Data science camp for kids!

It is an open secret that data science is becoming pervasive. What was once the preserve of statisticians and computer scientists – deft at trudging through mountains of data – has found its tools and techniques percolating into every industry and every level. Peer into the crystal ball and you don’t need to suspend reality too much to imagine a future in which a factory manager looks at production data to predict what machine might break-down soon. A cab-operator analyzes his Uber receipts to figure out where he should drive to make the most money. A sales manager looks at what kinds of customers his sales agents are most successful with to ascertain who to deploy where. Decidedly, the future belongs to the data scientist. Where will these data scientists come from? Who is going to train them?

The very nature of the subject eschews traditional learning modes. The data scientist must have the ability to learn quickly the context of the dataData science camp!, build hypotheses, have the ability to use techniques to confirm his suspicions and then construct predictors or automated systems. It marries technology with knowledge; intuition with scientific rigor. Our education systems will be slow to adapt – they will have to devise new methodologies, develop syllabi and learn to simultaneously involve multiple teachers. In the meanwhile, a whole generation of students might graduate who do not have the skills that industry expects from them in a data rich environment.

At Aspiring Minds, we’re passionate about helping students reach their full potential. We plan to pursue a series of initiatives to help advance data science education in India and around the world. As a first step, we held a data science camp for elementary school students! The participants continuously surprised us – with their knowledge, their understanding and even their wit. Two things became clear quickly – a. kids seldom confront open-ended problems and it took some getting used-to the idea of there being no one correct, pre-decided answer and b. with some guidance, they learn astonishingly quickly.

Read more about our exciting and rewarding weekend here!

At the end of the camp, the participating kids blogged about their experiences and the plots/analysis that they came up with. Read about them here.

Our team got enthusiastically involved in mentoring the students through the exercise and ended up learning more about their own teaching styles in the process.

We’ve also put out the exercises and resources we used for the camp for you to replicate it in your school/university/workplace. If the thought of indulging high schoolers in data-science seems absurd to you, snap out of it! It is possible; we tried it and the kids had a fun time picking up these concepts.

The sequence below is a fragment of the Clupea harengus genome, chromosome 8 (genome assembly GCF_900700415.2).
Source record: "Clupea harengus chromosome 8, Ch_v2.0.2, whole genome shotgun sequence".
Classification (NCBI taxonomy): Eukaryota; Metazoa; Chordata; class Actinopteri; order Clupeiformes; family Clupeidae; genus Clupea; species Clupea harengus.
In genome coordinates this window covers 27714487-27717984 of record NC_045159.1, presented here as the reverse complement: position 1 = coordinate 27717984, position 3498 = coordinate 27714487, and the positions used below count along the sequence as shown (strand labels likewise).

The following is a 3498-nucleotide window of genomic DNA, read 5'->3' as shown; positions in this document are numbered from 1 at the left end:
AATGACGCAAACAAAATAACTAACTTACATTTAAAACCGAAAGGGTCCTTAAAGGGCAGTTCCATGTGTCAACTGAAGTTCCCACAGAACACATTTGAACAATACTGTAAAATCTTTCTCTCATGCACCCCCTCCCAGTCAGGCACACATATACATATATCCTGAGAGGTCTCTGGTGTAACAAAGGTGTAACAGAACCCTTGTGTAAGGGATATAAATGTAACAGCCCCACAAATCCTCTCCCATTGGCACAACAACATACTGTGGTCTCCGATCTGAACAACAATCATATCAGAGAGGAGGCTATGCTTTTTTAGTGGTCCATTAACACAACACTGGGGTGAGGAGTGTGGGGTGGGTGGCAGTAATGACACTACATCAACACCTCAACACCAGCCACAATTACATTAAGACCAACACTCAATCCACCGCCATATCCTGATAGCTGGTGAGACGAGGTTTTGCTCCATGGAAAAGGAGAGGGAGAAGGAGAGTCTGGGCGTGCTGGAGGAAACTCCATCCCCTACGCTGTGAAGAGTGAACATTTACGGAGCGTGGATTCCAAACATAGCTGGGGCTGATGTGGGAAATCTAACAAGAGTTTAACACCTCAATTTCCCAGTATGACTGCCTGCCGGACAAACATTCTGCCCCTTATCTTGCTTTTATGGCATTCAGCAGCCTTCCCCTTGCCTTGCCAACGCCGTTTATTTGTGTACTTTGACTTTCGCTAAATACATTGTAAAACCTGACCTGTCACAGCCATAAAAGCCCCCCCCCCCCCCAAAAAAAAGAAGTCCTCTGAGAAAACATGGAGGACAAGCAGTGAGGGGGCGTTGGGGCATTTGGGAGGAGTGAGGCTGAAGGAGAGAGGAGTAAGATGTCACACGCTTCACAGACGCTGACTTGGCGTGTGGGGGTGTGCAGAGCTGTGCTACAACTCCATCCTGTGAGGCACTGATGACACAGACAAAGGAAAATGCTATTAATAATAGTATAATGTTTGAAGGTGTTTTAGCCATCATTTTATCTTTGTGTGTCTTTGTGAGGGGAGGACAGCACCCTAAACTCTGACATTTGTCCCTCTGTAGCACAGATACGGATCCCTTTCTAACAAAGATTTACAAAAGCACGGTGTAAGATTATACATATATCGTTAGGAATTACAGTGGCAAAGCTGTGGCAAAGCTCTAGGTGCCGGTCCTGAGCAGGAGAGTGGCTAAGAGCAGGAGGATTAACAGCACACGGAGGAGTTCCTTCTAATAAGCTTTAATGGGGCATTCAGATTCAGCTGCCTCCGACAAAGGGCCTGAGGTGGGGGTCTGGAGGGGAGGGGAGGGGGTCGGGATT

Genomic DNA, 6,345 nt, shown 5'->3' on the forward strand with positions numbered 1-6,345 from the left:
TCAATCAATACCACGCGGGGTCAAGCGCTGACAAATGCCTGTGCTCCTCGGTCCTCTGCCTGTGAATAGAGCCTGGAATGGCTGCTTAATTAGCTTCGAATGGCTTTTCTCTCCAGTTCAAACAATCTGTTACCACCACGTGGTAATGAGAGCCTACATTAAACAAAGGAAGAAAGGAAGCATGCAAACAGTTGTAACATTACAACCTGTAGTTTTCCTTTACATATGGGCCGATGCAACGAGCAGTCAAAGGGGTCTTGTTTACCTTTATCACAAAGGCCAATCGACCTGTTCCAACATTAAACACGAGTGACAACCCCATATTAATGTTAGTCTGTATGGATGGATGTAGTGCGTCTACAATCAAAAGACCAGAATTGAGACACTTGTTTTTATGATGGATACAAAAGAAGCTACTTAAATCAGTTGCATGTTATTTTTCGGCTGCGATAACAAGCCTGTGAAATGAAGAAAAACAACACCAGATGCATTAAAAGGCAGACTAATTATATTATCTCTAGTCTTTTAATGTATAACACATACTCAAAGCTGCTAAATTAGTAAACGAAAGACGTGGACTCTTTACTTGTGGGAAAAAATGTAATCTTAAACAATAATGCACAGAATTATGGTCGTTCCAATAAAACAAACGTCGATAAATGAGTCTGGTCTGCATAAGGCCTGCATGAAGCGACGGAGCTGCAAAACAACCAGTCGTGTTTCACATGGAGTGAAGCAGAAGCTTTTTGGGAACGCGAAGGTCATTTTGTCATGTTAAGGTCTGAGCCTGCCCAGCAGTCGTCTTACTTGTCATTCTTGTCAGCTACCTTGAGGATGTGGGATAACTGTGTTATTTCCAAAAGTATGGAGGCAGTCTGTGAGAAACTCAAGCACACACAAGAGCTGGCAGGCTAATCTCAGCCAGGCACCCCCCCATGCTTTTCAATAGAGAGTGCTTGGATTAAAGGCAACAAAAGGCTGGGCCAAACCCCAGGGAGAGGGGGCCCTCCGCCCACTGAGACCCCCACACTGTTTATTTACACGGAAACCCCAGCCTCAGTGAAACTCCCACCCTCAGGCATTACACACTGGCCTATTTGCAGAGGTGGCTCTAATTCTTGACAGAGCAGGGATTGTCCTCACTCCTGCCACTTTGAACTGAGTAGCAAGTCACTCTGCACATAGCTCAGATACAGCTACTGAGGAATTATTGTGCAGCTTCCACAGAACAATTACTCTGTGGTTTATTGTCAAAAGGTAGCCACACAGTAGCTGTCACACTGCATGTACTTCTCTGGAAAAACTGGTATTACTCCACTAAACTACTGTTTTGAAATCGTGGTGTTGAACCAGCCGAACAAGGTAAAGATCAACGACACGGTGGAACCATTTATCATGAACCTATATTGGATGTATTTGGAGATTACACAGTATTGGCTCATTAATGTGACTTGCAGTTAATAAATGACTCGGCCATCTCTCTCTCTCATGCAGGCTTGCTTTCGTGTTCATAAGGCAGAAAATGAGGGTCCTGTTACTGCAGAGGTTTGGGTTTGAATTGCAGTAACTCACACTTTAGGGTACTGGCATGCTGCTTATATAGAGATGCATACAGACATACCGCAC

Let us know what you thought of our data camp. Please do write to us if you go ahead and try this out with students around you. We’ll eagerly look forward to that!

Samarth Singal
Research Intern, Aspiring Minds
Class of 2017, Computer science, Harvard.

Paper accepts at ICML and KDD!

Some more good news!

Soon after our recent acceptance of our spoken English grading work at ACL, our work on learning models for job selection and personalized feedback gets accepted at the workshop Machine Learning for Education at ICML! Some results from this paper were discussed in one of our previous posts. The tool was built five years ago and has since helped a couple of million students get personalized feedback and aided 200+ companies hire better. I shall also be giving an invited talk at this workshop.

Earlier this month, we also got a paper at KDD accepted, which builds on our previous work in spontaneous speech evaluation. We find how well we can grade spontaneous speech of natives of different countries and also analyze the benefits the industry gets with such an evaluation system.

Busy year ahead it seems – paper presentations at France, Beijing, Australia and finally New Jersey, where we’re organizing the second edition of ASSESS, our annual workshop on data mining for educational assessment and feedback. It’s being organized at ICDM 2015 this winter. July 20th is the submission deadline for the workshop. Here is a list of submissions we saw in our workshop last year, at KDD. Spread the word!

– Varun

Work on spoken English grading gets accepted at ACL, AM-R&D going to Beijing!

Good news! Our work on using crowdsourcing and machine learning to grade spontaneous English has been accepted at ACL 2015.

  • Ours is the first semi-automated approach to grade spontaneous speech.
  • We propose a new general technique which sits between completely automated grading techniques and peer grading: We use crowd for doing the tough human intelligence task, derive features from it and use ML to build high quality models.
  • We think, this is the first time anyone used crowdsourcing to get accurate features that are then fed into ML to build great models. Correct us if we are wrong!

Design of our Automated Spontaneous Speech grading system.

Figure 1: Design of our Automated Spontaneous Speech grading system.

The technique helps scale spoken English testing, which means super scale spoken English training!

Great job Vinay and Nishant.

PS: Also check out our KDD paper on programming assessment if you already haven’t.

- Varun